On-site detection of equid alphaherpesvirus 3 in perineal and genital swabs of mares and stallions

Publication date: July 2018
Source:Journal of Virological Methods, Volume 257
Author(s): M.A. Vissani, M.S. Tordoya, Y.-L. Tsai, P.-Y.A. Lee, Y.-H. Shen, F.-C. Lee, H.-T.T. Wang, V. Parreño, M. Barrandeguy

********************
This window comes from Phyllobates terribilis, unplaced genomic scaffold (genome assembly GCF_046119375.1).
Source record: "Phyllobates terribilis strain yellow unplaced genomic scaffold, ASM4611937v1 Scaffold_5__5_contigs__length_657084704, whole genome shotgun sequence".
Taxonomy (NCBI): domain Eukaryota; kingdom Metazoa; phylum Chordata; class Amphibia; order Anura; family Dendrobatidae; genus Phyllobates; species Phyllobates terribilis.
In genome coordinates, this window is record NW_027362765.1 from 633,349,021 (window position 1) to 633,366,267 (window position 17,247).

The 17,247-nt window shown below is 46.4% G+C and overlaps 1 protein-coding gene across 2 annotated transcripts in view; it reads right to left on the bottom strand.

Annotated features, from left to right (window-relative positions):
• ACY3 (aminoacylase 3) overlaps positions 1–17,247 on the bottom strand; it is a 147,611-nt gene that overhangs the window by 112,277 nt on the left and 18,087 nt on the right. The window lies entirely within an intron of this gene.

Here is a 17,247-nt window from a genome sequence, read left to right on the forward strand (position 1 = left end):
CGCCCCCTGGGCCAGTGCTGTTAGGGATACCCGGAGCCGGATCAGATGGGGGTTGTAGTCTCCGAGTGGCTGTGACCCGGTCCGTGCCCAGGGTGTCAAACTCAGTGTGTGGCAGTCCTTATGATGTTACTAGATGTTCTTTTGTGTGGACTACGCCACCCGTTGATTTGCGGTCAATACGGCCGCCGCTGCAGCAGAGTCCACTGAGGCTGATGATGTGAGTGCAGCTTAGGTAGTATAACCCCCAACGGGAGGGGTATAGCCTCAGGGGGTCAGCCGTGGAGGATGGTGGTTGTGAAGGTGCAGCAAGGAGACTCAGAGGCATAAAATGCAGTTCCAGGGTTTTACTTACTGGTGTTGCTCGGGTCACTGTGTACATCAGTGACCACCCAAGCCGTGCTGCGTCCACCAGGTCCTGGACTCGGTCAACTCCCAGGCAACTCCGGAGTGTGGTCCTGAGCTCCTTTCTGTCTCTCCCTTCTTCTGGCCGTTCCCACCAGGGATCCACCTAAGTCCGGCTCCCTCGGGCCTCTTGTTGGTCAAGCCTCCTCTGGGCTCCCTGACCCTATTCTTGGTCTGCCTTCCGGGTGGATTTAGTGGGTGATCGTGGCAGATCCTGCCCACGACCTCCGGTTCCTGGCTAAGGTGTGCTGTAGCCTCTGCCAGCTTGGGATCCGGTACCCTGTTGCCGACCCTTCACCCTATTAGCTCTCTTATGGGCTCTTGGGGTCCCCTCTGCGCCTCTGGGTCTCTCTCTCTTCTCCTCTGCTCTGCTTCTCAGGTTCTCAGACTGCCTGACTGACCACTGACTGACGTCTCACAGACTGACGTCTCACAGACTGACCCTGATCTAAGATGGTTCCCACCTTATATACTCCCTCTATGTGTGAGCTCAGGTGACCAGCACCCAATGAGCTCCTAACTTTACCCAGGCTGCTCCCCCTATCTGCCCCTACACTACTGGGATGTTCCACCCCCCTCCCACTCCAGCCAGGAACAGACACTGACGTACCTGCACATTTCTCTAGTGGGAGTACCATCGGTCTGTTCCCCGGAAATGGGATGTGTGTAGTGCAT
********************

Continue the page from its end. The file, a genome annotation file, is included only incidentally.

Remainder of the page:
Equine coital exanthema (ECE) is an infectious, venereally transmitted muco-cutaneous disease affecting mares and stallions, caused by equid alphaherpesvirus 3 (EHV3). Diagnostic tools for rapid identification of EHV3 are of primary importance to diminish the risk of EHV3 dissemination at the time of breeding. In the last years, it has been shown that the performance of the insulated-isothermal polymerase chain reaction (iiPCR) is comparable to virus isolation, nested PCR and real-time PCR (qPCR) in detecting pathogens of various animal species. Analytical sensitivity and specificity of the iiPCR were compared with a qPCR, using a plasmid containing the target region of the EHV3 glycoprotein G gene and an Argentinian EHV3 isolate (E/9283/07 C3A). In order to evaluate the diagnostic performance of the iiPCR, nucleic acids of 85 perineal and genital swabs (PGS) of mares and stallions were extracted by tacoTM mini and tested by both techniques. EHV3 was detected in 46 and 45 of the 85 PGS by the iiPCR and qPCR, respectively. There was almost perfect agreement between the two diagnostic methods (98.82%; 95% CI: 95.03–100%; κ = 0.98). The iiPCR had a limit of detection of 95.00% at 6 genome equivalents per reaction and a detection endpoint for viral DNA comparable to that of the qPCR, and did not react with six non-targeted equine pathogens. The iiPCR represents a sensitive and specific method for the rapid on-site diagnosis of EHV3 infection. Its routinely implementation in breeding facilities, and artificial insemination and embryo transfer centers, will contribute to prevent the dissemination of this venereal, highly contagious disease in horses.